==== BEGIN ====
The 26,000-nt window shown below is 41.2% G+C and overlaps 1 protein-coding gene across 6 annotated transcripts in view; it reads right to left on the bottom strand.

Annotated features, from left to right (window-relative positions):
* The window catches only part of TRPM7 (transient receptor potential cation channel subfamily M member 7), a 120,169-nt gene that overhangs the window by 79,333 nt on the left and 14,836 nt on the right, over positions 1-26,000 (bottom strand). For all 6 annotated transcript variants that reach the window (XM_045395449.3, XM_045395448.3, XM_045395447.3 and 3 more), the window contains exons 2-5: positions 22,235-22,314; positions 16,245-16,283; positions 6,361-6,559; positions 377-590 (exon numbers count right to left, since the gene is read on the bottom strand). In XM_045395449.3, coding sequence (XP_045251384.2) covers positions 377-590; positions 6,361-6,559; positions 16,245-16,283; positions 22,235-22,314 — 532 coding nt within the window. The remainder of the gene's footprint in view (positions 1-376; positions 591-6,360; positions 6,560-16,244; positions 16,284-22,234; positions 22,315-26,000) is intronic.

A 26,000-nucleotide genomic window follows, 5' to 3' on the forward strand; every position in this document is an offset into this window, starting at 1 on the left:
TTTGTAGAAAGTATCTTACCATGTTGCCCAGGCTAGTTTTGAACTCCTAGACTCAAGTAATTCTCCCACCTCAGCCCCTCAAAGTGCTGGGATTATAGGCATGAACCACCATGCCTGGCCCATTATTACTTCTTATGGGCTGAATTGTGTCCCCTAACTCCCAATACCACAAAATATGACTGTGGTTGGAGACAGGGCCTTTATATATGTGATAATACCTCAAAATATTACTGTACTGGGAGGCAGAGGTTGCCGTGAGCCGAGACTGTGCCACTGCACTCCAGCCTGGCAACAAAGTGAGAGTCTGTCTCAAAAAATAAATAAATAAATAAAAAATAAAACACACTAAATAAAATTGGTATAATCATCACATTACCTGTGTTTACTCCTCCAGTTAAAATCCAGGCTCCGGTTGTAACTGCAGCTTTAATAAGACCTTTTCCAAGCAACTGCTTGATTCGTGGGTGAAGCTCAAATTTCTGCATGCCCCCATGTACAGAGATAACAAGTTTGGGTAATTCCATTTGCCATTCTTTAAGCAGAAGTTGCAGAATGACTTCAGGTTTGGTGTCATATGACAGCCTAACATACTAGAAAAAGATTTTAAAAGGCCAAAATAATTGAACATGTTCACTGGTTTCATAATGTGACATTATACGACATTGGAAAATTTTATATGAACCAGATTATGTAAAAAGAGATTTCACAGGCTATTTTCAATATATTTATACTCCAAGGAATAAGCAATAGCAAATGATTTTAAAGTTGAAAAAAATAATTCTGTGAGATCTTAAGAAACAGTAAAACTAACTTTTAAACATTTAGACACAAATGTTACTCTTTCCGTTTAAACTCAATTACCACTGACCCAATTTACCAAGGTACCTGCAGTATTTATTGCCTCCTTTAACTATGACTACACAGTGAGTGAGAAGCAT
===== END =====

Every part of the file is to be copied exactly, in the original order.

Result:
The 26,000-nt window shown below is 41.2% G+C and overlaps 1 protein-coding gene across 6 annotated transcripts in view; it reads right to left on the bottom strand.

Annotated features, from left to right (window-relative positions):
* The window catches only part of TRPM7 (transient receptor potential cation channel subfamily M member 7), a 120,169-nt gene that overhangs the window by 79,333 nt on the left and 14,836 nt on the right, over positions 1-26,000 (bottom strand). For all 6 annotated transcript variants that reach the window (XM_045395449.3, XM_045395448.3, XM_045395447.3 and 3 more), the window contains exons 2-5: positions 22,235-22,314; positions 16,245-16,283; positions 6,361-6,559; positions 377-590 (exon numbers count right to left, since the gene is read on the bottom strand). In XM_045395449.3, coding sequence (XP_045251384.2) covers positions 377-590; positions 6,361-6,559; positions 16,245-16,283; positions 22,235-22,314 — 532 coding nt within the window. The remainder of the gene's footprint in view (positions 1-376; positions 591-6,360; positions 6,560-16,244; positions 16,284-22,234; positions 22,315-26,000) is intronic.

A 26,000-nucleotide genomic window follows, 5' to 3' on the forward strand; every position in this document is an offset into this window, starting at 1 on the left:
TTTGTAGAAAGTATCTTACCATGTTGCCCAGGCTAGTTTTGAACTCCTAGACTCAAGTAATTCTCCCACCTCAGCCCCTCAAAGTGCTGGGATTATAGGCATGAACCACCATGCCTGGCCCATTATTACTTCTTATGGGCTGAATTGTGTCCCCTAACTCCCAATACCACAAAATATGACTGTGGTTGGAGACAGGGCCTTTATATATGTGATAATACCTCAAAATATTACTGTACTGGGAGGCAGAGGTTGCCGTGAGCCGAGACTGTGCCACTGCACTCCAGCCTGGCAACAAAGTGAGAGTCTGTCTCAAAAAATAAATAAATAAATAAAAAATAAAACACACTAAATAAAATTGGTATAATCATCACATTACCTGTGTTTACTCCTCCAGTTAAAATCCAGGCTCCGGTTGTAACTGCAGCTTTAATAAGACCTTTTCCAAGCAACTGCTTGATTCGTGGGTGAAGCTCAAATTTCTGCATGCCCCCATGTACAGAGATAACAAGTTTGGGTAATTCCATTTGCCATTCTTTAAGCAGAAGTTGCAGAATGACTTCAGGTTTGGTGTCATATGACAGCCTAACATACTAGAAAAAGATTTTAAAAGGCCAAAATAATTGAACATGTTCACTGGTTTCATAATGTGACATTATACGACATTGGAAAATTTTATATGAACCAGATTATGTAAAAAGAGATTTCACAGGCTATTTTCAATATATTTATACTCCAAGGAATAAGCAATAGCAAATGATTTTAAAGTTGAAAAAAATAATTCTGTGAGATCTTAAGAAACAGTAAAACTAACTTTTAAACATTTAGACACAAATGTTACTCTTTCCGTTTAAACTCAATTACCACTGACCCAATTTACCAAGGTACCTGCAGTATTTATTGCCTCCTTTAACTATGACTACACAGTGAGTGAGAAGCAT